“Hard To Pin Down,” McSally “Noncommittal” On Background Checks
“Hard To Pin Down,” Martha McSally “Noncommittal” On Background Checks
McSally is doing her best to avoid taking any action to combat gun violence
PHOENIX — Midway through her August recess, unelected U.S. Sen. Martha McSally is doing her best to avoid taking any action to combat gun violence.
McSally has been “hard to pin down” and “noncommittal” in her “shifting rhetoric” on what concrete gun safety measures she would support in Congress — all while insisting that she’s “been very consistent” on gun laws.
There has been some consistency in McSally’s longtime opposition to universal background checks.
Back in 2012, McSally slammed closing the gun show and private sale loopholes as “absolutely unconstitutional.” And true to that rhetoric, McSally yesterday would not commit to supporting H.R. 8, a bill to expand background checks that passed the House of Representatives earlier this year with bipartisan support.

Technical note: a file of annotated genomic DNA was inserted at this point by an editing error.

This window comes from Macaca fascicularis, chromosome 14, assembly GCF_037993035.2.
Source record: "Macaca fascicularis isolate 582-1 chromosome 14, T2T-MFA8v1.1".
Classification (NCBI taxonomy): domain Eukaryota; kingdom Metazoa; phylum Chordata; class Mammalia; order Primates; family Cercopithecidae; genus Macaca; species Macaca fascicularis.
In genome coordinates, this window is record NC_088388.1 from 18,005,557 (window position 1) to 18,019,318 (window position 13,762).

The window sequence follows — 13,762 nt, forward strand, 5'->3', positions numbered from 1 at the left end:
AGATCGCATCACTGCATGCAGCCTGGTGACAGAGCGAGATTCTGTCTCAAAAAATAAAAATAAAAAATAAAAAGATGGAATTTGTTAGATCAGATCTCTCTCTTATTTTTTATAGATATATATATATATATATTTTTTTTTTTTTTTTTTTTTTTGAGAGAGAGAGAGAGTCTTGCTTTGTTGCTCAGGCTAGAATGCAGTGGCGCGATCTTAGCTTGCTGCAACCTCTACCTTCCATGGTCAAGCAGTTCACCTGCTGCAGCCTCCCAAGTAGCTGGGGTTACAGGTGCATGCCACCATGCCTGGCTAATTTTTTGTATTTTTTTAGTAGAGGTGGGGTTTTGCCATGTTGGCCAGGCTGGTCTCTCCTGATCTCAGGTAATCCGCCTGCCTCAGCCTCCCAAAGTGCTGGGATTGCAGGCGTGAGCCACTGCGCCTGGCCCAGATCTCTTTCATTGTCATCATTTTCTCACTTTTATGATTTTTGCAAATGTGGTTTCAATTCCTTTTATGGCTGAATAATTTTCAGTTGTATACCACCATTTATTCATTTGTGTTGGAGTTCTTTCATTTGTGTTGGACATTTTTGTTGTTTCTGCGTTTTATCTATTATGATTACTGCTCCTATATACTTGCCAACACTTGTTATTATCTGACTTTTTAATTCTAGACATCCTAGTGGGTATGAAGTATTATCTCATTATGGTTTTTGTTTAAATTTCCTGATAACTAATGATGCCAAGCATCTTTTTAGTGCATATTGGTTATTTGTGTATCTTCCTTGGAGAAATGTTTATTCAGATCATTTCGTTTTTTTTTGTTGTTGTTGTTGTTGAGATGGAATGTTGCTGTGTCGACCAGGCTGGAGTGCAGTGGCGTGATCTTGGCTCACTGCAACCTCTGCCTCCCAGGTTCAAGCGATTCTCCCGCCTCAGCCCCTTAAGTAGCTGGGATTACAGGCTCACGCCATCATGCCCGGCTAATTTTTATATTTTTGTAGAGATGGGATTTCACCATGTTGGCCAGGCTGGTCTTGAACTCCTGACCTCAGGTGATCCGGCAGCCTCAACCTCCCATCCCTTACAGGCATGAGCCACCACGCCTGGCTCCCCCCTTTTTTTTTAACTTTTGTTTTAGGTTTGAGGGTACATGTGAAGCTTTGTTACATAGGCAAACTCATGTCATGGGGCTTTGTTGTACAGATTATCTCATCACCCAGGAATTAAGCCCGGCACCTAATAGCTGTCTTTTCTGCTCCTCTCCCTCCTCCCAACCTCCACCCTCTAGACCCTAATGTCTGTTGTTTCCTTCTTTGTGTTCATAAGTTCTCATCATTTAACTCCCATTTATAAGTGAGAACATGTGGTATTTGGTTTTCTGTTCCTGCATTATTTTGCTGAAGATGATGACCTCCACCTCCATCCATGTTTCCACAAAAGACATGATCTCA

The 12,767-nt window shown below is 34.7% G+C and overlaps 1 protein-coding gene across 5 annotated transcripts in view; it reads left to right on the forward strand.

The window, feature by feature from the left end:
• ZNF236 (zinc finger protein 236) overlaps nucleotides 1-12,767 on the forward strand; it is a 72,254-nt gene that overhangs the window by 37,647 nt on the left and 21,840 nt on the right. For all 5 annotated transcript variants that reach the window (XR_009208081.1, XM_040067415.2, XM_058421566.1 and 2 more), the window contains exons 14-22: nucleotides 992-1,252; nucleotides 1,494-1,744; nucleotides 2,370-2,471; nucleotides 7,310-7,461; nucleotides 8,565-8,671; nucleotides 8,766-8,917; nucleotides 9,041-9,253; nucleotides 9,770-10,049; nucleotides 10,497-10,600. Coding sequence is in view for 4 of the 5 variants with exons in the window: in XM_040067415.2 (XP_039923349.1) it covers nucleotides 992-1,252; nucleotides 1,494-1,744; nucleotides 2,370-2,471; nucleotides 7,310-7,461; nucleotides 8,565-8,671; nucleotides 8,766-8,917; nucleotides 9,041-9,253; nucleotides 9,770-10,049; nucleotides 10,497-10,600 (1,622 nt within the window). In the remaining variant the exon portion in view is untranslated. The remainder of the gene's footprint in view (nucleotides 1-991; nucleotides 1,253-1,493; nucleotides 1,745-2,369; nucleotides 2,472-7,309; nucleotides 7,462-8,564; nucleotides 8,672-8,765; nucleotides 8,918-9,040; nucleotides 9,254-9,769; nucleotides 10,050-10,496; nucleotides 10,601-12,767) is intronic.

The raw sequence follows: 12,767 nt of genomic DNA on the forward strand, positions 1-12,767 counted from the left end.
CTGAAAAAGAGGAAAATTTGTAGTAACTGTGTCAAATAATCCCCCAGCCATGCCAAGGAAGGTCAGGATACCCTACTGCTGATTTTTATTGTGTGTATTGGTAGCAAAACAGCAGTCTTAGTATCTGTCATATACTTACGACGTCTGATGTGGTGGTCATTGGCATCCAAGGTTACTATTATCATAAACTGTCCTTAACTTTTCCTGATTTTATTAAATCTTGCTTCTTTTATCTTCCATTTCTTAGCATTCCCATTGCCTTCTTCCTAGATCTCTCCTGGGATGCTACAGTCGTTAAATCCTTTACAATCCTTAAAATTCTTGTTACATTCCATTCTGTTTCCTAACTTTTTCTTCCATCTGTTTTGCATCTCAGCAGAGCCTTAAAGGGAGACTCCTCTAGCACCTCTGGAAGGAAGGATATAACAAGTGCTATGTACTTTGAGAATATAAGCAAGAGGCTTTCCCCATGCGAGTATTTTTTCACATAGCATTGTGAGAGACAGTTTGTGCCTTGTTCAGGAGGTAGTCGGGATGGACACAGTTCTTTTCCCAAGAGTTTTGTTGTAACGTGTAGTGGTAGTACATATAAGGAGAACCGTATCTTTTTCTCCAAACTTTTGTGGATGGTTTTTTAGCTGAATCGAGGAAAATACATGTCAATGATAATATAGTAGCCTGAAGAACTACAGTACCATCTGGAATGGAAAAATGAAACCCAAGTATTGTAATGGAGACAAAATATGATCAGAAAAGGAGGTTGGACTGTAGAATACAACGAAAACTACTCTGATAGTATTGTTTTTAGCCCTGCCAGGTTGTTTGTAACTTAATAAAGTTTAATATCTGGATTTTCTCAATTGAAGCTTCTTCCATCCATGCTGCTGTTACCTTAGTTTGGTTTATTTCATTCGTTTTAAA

Instead, McSally ducked questions about the measure, saying, “I’m not going to talk about hypothetical legislation that I have not seen.”
What is certain is that McSally has a lot to lose if she angers her special interest backers. McSally has received $372,615 from the gun industry and lobby during her political career. And during the 2018 alone, McSally benefited from at least $210,408 in independent expenditures by the National Rifle Association.
Read and watch the coverage:
AZ Family (KPHO-TV & KTVK-TV): Where does AZ Sen. McSally stand on background checks for all gun sales?
Arizona Mirror: McSally open but noncommittal on gun legislation